Adjust lids and process according to the recommendations in Table 1.

Table 1. Recommended
process time for Pickled Hot Peppers in a boiling-water
canner.
Process Time at Altitudes of
Style of Pack Jar Size 0 – 1,000 ft 1,001 – 6,000 ft Above 6,000 ft
Raw Half-pints or Pints 10 min 15 20

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Snake in the grass


Don’t Mess With Old People Mrs. Newby, 72-year-old Oklahoma woman refused to let more than a dozen copperhead snakes slither under her home.
Using a shotgun, shovel and rake handle to crush and blast the critters to death.
As of Sunday, 17 snakes have been killed.

Salsa The Spice Of Summer


Salsa {This is a good basic Salsa}
Prep Time: About 20 minutes
Recipe Yield about 4 cups (2 pints)
Ingredients
4 or 5 large tomatoes, de-seeded and chopped
1 strong yellow onion, chopped
1/2 cup chopped fresh cilantro
3 to 5 cloves garlic, minced
2 tablespoon chopped fresh oregano or {1 Tablespoon dried}
1 tablespoon lime or lemon juice
2 tablespoons white vinegar
1 tomatillo, diced (optional) {Best roasted}
salt to taste
2 – medium or 1 large size mild green Chili peppers de-seeded and course chopped
1 or 2 green or red jalapeno peppers, minced {de-seed and de-vane peppers for pepper flavor and less heat from the peppers}(Use 1 pepper, taste Salsa, adjust salt and pepper to your taste.)

Directions
In a food processor or blender, combine tomatoes, onion, cilantro, garlic, oregano, lime juice, vinegar, tomatillo, hot pepper, mild chili pepper(s), salt to taste. Chop /blend a scant 20 or 30 seconds.
In a non-aluminum pan, over medium heat, warm until Salsa reaches 165 to 180 degrees. {Use meat thermometer to check temperature} Pack into (2) hot sterilized pint jars, Seal tightly, when cool, this may take several hours, refrigerate Salsa. Salsa will keep safely under refrigeration for 1 or 2 months.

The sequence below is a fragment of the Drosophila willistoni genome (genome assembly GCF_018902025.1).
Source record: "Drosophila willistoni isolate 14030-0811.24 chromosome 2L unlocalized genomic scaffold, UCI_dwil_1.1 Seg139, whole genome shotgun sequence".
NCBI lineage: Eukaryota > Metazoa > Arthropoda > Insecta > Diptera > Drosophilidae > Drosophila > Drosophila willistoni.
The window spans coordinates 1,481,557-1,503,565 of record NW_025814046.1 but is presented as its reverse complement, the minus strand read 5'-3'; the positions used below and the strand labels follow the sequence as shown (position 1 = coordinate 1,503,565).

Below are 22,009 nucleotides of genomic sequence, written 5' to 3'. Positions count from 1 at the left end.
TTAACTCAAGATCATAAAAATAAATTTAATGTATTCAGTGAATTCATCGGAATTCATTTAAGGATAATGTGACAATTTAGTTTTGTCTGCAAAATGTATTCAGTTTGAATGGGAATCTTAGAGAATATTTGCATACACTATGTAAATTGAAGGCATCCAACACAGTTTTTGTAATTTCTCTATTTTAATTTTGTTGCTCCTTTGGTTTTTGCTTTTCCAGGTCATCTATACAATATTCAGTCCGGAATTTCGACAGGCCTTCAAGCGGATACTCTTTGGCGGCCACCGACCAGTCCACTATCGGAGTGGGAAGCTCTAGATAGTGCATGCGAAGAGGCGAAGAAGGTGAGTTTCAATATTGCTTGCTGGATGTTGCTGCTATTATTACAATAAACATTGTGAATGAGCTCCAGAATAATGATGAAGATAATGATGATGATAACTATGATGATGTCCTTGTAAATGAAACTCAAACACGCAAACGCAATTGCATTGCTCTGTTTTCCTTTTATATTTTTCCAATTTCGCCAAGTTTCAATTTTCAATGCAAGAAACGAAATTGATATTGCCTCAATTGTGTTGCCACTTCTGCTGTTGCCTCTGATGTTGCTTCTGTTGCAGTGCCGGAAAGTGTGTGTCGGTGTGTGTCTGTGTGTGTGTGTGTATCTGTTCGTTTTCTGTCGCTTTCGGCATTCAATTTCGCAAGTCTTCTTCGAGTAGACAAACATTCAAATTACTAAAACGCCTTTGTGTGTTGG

For longer storage, process Salsa for 20 minutes in a boiling water bath. Cool over night, check to insure jars sealed properly. Store in a cool dark place. Salsa will safely keep 1 or more years.

Nutritional Information open nutritional information.
Calories: 53
Total Fat: 0.5g
Cholesterol: 0mg
Sodium: 13mg
Total Carbs: 11.7g
Dietary Fiber: 3.1g
Protein: 2.3g

Avocado Feta cheese Dip
A chunky, savory summer dip that tastes great with tortilla or corn chips or as a topping for corn or flour tacos.
Prep Time: About 20 Minutes
Recipe Yields about 12 servings
Ingredients

2 plum tomatoes, chopped
1 ripe avocado – peeled, pitted and chopped
1/4 cup finely chopped red onion
1 clove garlic, minced
1 tablespoon snipped fresh parsley
1 tablespoon chopped fresh oregano or {1/2 Tablespoon dried}
1 tablespoon olive oil
1 tablespoon red or white wine vinegar {replace with fresh squeezed lemon or lime juice}
4 ounces crumbled feta cheese or {Diced / Grated cheese that you like}
(1 de-seeded finely chopped green or red hot pepper to add more spice to your life)

Directions: